Merck’s Merced Facility: “Erin Brockovich” Style Chromium 6 Lawsuit Redux?


Last week, as Ed Silverman’s Pharmalot.com noted, a very able federal district court judge in central California, Judge Oliver W. Wanger, began hearing evidence about, among other matters, whether (as the plaintiffs allege) potentially damaging language about a clean-up plan written by a Merck consultant at Merced in the 1990s was ommitted from a final draft sent to local environmental authorities — after some 22 years of Hexacarbonyl Chromium pollution had indisputably leached into the local water table.

Hexacarbonyl Chromium — also known as Chromium 6 (3D molecular bond structure at right, click to enlarge) — is a well-known carcinogen.

Here is a bit of the local Merced paper’s March 2010 run-down (graphic at right derived from an original map posted courtesy the Merced Sun-Star.com), as updated by yours truly — do go read it all:

. . . .In a case with undertones of “Erin Bro[c]kovich,” some of the more than 2,000 people from the Beachwood neighborhood, who have been battling sickness and ill health, will soon witness the first phase of a lawsuit against the pharmaceutical giant Merck & Co.

The lawsuit alleges that a subsidiary of Merck polluted groundwater and soil in the area for years and caused sickness and death in the area.

Merck strongly denies the allegations.

A federal court [has begun hearing evidence]. . . in the first phase of the lawsuit against the $100 billion-plus company, as well as a group of other defendants. The first part of the lawsuit is meant to determine how much pollution was dumped on the site and how much were residents exposed to that pollution.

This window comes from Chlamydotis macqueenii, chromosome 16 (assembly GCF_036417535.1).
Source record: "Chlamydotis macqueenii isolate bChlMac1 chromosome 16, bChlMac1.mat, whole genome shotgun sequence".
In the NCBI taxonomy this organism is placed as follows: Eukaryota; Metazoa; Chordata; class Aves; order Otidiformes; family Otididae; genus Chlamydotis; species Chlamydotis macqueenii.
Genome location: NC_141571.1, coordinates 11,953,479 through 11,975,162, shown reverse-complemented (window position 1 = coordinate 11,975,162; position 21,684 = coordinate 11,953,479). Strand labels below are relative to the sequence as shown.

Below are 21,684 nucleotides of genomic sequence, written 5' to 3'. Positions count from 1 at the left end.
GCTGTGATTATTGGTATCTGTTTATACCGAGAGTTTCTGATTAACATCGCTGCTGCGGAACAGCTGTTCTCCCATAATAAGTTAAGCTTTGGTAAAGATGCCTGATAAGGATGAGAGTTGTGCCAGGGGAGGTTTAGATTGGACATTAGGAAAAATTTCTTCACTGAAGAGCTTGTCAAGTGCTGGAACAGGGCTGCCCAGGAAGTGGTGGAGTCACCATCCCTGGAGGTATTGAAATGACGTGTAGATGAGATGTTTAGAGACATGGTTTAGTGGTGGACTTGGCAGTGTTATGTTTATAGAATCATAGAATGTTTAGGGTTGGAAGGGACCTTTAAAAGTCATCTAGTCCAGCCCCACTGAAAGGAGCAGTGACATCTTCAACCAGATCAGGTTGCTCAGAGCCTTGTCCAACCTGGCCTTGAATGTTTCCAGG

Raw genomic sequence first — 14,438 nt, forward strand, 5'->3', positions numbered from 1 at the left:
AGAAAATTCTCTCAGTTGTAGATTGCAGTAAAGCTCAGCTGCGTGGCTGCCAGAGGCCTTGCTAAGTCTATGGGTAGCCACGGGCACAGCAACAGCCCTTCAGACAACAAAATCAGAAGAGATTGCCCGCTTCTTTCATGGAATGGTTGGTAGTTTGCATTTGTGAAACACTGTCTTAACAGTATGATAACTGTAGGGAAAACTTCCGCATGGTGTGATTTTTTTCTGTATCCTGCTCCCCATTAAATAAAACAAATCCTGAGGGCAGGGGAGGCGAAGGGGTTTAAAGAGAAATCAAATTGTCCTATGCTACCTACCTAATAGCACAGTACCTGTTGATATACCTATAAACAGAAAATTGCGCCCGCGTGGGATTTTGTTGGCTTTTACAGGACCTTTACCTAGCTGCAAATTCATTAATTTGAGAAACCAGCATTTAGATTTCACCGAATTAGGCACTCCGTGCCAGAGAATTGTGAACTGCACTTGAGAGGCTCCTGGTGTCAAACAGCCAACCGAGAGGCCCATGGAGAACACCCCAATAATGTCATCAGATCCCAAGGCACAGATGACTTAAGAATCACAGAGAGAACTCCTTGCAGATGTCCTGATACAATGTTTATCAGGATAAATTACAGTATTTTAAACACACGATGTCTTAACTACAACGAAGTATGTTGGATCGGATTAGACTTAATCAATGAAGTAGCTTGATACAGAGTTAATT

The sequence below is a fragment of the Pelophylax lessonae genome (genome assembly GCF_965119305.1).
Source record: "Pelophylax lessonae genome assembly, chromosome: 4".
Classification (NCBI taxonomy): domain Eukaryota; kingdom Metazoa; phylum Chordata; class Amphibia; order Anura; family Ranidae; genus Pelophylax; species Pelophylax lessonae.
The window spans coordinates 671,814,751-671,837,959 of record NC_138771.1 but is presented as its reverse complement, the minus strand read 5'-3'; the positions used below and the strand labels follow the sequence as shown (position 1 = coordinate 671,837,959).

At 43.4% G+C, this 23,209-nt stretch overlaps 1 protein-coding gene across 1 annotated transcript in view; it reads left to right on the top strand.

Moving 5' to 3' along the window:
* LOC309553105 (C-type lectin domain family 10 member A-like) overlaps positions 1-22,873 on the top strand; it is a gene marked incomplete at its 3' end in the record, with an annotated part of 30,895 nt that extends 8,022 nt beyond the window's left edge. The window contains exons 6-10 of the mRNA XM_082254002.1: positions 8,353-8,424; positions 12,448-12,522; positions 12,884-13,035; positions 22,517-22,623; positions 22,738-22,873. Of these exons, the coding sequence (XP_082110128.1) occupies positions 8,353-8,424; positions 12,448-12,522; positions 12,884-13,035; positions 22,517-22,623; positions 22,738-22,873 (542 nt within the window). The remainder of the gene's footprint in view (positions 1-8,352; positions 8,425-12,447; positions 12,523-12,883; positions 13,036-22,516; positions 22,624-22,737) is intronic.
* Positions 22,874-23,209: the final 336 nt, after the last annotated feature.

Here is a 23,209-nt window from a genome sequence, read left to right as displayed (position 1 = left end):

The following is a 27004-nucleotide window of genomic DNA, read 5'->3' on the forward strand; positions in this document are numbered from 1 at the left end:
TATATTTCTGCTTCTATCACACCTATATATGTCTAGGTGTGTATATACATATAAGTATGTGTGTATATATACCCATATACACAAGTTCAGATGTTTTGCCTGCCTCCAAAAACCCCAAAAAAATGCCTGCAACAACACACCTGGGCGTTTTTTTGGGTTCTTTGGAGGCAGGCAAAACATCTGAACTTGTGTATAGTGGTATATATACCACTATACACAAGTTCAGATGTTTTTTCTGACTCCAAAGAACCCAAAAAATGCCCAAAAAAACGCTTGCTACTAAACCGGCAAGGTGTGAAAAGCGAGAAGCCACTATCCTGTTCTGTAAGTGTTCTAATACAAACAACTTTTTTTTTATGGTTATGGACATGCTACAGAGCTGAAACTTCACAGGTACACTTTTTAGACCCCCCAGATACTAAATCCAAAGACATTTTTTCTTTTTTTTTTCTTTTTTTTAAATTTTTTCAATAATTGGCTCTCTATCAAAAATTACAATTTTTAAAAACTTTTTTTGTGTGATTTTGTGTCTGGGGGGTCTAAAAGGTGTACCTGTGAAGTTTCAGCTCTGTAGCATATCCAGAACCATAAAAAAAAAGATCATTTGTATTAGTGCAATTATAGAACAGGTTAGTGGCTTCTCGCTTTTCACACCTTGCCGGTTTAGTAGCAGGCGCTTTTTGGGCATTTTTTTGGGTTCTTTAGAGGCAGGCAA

For the past four years, lawyers representing Beachwood residents have been preparing for a trial in federal court in Fresno against Merck. Specifically, the case involves allegations that the Baltimore Aircoil Co. (BAC), a subsidiary of Merck & Co., polluted the Beachwood area’s soil and groundwater with Chromium 6, a carcinogen.

From 1969 to about 1991 a wood treatment process at the site leached the toxin into the soil, the suit alleges, and the company failed to notify residents of the danger. That pollution allegedly caused illness and death in the neighborhood. . . .

The jury was picked by Thursday afternoon; and opening arguments were completed on Friday. Testimony has begun in Case No. 07-388 (E. Dist., CA). We will of course keep you posted, and will report any verdict entered.

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